Effective atomic numberOrganic glass thickness percentageCarbon steel thickness percentage

6.510
70.9996329280.000367072
80.9985481860.001451814
90.9970477530.002952247
100.9950345260.004965474
...
...
...
220.8960181670.103981833
230.8635136260.136486374
240.8178312770.182168723
250.7499596510.250040349
2601

According to Table 4, the material of the effective atomic number Zn= 7∼25 can be obtained by overlapping the organic glass and the carbon steel with different thicknesses. 9 sampling points are designed for each material, and 171 sampling points are obtained in total. Six groups of data were collected at each sampling point, and a total of 1026 sampling data points were obtained.

For example, the thickness of the organic glass is 32.7 mm, and the thickness of the carbon steel is 0.012 mm. We know that the density of the carbon steel is 7.82 g/cm3, and the density of the organic glass is 1.18 g/cm3. In this way, we can calculate the mass ratio of the organic glass and the carbon steel (mgl:mfe = 38.568:0.09384), and bring the mgl and mfe into formulas (1) and (2), so that we can get Zeff= 7.000398316523857 (i.e., lines 7-6 in Table 5). Similarly, it can be calculated that each point in Table 5 meets the corresponding effective atomic number. See Table 5 for the experimental data of the design sampling point, where Z-n is the effective atomic number and the serial number of the sampling point, Tgl is the thickness of the organic glass, is the thickness of the carbon steel, is the high- and low-energy value of the mixture material, is the high- and low-energy value of the organic glass, and is the high- and low-energy value of the carbon steel.


Z-n
HiLoHiLoHiLo

7-110.90.004262223082687248539603732
7-213.60.005200916572081183939133575
7-316.30.006172713741833159038803478
7-421.80.00812709511349111638233342
7-527.20.011137826122099337973256
7-632.70.01283757990770837543151
7-743.60.01663541569852636512952
7-849.00.01831318435824735322712
7-954.50.021638619412633872440
.........
.........
.........
10-111.770.06314228503213307339963773
10-219.960.1263122552724252439323602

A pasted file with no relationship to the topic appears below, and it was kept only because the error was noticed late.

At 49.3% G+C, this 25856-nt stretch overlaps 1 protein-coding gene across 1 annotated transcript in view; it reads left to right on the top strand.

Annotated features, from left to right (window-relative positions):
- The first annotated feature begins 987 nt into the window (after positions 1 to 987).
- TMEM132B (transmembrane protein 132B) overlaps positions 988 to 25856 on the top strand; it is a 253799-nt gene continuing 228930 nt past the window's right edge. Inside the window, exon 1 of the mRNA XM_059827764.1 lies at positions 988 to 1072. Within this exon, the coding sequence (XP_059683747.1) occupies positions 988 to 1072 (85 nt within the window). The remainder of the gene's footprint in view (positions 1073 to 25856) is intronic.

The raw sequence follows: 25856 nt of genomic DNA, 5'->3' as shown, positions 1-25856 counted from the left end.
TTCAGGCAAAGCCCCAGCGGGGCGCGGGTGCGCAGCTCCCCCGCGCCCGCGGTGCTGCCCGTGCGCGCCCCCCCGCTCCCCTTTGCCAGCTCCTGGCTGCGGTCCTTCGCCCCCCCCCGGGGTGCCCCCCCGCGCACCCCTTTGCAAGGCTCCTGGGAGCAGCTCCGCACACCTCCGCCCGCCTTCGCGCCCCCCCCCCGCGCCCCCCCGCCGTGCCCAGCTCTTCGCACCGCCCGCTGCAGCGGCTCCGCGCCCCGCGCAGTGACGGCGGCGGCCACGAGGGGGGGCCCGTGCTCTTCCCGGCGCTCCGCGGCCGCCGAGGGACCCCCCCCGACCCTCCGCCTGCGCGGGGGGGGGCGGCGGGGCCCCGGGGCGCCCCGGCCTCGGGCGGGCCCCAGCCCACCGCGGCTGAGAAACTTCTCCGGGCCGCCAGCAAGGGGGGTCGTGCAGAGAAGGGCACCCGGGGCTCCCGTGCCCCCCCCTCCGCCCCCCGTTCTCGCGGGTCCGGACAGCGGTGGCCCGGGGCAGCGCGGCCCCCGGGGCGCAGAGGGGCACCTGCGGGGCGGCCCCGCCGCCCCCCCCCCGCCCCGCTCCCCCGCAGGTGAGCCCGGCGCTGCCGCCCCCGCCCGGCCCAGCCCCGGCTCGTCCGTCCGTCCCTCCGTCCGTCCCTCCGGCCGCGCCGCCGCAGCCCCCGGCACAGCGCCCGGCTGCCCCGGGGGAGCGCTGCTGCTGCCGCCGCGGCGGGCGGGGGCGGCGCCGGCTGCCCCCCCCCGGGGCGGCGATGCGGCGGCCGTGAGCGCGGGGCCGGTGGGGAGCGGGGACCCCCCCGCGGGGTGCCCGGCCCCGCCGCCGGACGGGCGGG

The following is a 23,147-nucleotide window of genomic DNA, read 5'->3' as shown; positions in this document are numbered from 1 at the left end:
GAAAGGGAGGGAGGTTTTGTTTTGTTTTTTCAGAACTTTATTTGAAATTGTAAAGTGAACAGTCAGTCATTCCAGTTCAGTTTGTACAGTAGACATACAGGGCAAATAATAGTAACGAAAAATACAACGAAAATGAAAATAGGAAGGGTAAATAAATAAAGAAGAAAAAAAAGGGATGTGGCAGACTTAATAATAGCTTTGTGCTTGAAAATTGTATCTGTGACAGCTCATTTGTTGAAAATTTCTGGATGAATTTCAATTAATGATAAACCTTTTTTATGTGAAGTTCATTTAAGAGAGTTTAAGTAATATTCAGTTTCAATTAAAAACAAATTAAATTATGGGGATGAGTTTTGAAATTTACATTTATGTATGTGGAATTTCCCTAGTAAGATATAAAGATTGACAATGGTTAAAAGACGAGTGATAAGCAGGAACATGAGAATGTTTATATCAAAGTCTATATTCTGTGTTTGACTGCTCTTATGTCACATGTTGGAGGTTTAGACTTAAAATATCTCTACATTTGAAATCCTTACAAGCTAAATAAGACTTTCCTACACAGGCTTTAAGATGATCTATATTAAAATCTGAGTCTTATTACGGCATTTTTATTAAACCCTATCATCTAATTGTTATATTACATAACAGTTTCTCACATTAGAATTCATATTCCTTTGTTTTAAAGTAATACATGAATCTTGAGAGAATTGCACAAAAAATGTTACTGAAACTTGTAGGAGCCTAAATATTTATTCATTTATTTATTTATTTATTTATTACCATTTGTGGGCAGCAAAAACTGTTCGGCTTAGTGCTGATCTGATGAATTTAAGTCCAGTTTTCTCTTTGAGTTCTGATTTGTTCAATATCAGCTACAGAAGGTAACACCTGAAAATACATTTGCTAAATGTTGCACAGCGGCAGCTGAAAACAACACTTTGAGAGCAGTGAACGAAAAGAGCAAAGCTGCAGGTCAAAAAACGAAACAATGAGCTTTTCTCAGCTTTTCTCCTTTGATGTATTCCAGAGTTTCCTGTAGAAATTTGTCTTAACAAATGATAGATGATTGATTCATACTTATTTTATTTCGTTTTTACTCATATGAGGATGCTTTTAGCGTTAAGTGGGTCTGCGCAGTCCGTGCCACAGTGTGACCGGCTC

10-335.790.18186314471998175938013260
10-444.950.22152311291674143237383126
10-558.140.311297731270104136132866
10-679.930.470844082763834602569
10-799.960.545826455340333352361
10-8119.90.5830016137526132022156
10-9159.60.781447117811529781848
.........
.........
.........
25-10.771260514354026400726581468
25-21.632.121773731395139161828753
25-32.082.701458537392338811520560
25-42.662.471245421388938341305442
25-54.003.9271319737963729764209
25-66.376.38301703613352233478
25-79.3412.12190443520341721348
25-810.7914.0112263384325413431
25-911.7215.25916322330786917

An organic stripping and inorganic stripping table is generated from the data in Table 5. As shown in Figure 4, there are four points: A, B, C, and D. Through Table 5, we can get A (Gm, Ggl, Gfe), B (Gm, Ggl, Gfe), C (Gm, Ggl, Gfe), and D (Gm, Ggl, Gfe). Through the bilinear interpolation algorithm, we can calculate the (Gm, Ggl, Gfe) value of any point in the quadrilateral (A, B, C, and D), so that we can calculate the (Gm, Ggl, Gfe) value of any point in the coordinate system. Finally, we can realize the organic stripping and inorganic stripping of dual-energy X-ray security images.

In Figure 5(a), a knife is covered with some objects. In the original image, the outline of the knife is not clear, and its color is shown as orange, so it cannot be judged as a dangerous metal. In Figure 5(b), the knife is clearly visible, and it is shown as a metal color (blue), because the organic stripping algorithm is used. The outline of this knife is clear in the organic stripping image, and it is easy to be detected by the XMC R-CNN model.